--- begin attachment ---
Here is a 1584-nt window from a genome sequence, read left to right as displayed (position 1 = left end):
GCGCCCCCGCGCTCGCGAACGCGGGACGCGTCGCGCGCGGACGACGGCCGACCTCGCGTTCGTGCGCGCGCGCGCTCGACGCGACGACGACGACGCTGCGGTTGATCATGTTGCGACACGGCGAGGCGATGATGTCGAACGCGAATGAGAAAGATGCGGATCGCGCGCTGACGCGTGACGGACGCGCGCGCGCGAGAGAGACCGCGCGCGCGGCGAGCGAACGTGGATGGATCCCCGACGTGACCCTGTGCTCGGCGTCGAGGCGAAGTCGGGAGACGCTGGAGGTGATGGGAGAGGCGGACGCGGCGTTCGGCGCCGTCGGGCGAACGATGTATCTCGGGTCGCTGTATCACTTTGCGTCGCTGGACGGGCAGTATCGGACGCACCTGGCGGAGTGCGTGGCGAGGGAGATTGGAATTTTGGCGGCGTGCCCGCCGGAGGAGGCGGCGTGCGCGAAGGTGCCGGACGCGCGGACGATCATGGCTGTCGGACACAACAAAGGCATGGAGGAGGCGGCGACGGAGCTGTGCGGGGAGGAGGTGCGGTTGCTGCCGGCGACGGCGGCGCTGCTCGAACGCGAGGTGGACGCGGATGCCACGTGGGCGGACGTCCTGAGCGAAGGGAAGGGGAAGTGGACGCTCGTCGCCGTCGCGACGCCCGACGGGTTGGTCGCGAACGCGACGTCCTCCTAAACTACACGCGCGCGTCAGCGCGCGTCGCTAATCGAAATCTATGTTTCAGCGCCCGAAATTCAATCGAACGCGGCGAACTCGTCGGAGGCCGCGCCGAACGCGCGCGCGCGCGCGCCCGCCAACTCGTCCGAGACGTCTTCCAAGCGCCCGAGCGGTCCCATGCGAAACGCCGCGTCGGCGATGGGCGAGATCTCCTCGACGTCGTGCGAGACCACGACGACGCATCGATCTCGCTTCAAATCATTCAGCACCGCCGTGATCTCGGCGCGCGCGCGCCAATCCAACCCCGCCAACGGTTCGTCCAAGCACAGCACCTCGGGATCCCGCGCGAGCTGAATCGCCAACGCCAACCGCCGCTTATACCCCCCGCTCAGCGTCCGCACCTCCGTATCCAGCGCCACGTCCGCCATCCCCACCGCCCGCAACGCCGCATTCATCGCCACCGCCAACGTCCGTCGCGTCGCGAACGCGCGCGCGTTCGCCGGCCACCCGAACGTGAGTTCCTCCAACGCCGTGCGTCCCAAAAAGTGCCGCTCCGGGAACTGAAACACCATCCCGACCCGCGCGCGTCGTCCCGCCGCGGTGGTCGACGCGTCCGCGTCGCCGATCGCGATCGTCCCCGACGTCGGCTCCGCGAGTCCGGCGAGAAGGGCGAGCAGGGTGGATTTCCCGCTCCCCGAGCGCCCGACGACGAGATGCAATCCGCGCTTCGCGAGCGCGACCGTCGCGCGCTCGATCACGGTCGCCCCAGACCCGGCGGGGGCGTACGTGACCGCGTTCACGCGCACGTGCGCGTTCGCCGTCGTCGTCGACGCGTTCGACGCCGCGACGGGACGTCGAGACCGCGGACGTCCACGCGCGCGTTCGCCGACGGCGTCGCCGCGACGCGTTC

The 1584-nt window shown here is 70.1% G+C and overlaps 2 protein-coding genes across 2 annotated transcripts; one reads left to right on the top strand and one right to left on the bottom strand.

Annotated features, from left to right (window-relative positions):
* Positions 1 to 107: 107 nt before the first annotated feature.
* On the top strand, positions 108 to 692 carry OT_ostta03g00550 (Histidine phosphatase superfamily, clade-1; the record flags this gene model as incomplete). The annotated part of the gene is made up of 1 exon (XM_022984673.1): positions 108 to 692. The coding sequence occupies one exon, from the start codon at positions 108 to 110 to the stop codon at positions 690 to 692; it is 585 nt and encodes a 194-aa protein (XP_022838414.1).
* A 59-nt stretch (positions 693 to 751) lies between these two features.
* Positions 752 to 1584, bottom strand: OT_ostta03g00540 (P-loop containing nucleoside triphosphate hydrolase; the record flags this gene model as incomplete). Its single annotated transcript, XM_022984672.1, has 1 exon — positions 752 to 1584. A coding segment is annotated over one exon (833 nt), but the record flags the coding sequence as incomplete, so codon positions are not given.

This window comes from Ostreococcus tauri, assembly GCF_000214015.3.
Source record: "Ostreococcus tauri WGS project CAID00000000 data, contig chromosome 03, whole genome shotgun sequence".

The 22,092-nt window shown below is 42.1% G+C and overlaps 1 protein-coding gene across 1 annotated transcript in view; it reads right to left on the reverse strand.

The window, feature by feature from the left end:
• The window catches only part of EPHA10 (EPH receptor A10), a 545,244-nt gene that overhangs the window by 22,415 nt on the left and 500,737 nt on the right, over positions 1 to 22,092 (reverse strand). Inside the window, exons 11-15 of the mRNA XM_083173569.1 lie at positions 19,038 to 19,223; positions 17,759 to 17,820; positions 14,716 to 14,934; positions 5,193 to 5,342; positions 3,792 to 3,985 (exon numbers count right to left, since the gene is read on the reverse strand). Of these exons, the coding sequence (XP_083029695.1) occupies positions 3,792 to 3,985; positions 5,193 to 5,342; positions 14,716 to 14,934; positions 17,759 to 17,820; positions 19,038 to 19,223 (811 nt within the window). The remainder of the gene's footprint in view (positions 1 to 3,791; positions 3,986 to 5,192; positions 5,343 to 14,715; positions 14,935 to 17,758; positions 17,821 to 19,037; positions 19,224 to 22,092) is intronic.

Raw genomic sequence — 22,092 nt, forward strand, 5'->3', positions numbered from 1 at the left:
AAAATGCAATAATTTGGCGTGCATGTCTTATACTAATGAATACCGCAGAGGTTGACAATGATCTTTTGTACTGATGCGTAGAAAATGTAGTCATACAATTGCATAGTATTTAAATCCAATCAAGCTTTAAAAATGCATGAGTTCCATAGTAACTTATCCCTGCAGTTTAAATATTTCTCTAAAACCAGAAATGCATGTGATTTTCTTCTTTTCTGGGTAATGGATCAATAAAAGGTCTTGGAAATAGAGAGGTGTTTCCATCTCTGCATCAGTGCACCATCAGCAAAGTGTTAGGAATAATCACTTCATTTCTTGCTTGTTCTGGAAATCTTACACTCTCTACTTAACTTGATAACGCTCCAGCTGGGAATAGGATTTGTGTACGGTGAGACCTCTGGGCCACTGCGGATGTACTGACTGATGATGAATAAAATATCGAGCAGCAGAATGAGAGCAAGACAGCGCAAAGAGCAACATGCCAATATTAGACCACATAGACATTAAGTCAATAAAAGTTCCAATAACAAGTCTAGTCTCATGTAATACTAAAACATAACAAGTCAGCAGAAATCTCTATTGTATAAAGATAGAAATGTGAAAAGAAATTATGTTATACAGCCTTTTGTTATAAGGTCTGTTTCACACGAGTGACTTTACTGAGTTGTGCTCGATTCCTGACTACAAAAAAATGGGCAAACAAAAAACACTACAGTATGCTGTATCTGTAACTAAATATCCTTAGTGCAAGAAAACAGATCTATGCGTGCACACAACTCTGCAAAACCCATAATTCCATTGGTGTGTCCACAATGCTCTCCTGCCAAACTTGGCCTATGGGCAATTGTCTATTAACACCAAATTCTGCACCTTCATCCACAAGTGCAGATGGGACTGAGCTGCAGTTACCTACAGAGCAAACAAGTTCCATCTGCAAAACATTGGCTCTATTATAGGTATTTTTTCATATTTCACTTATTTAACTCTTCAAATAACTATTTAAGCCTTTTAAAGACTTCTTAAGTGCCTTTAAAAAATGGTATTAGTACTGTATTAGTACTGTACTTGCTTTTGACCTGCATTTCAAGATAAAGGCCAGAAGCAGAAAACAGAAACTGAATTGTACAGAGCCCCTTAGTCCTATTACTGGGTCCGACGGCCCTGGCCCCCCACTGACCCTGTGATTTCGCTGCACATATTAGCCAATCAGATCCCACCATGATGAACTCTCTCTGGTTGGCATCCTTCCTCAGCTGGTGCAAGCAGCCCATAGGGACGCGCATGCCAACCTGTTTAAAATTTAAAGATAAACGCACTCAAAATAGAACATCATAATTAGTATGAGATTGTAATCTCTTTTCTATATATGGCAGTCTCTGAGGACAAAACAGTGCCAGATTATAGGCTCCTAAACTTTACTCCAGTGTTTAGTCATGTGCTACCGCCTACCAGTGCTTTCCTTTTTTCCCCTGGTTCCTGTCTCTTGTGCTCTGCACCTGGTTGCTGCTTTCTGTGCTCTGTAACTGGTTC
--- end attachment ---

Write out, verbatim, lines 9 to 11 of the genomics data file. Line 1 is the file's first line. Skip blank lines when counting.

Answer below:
This window comes from Ostreococcus tauri, assembly GCF_000214015.3.
Source record: "Ostreococcus tauri WGS project CAID00000000 data, contig chromosome 03, whole genome shotgun sequence".

The 22,092-nt window shown below is 42.1% G+C and overlaps 1 protein-coding gene across 1 annotated transcript in view; it reads right to left on the reverse strand.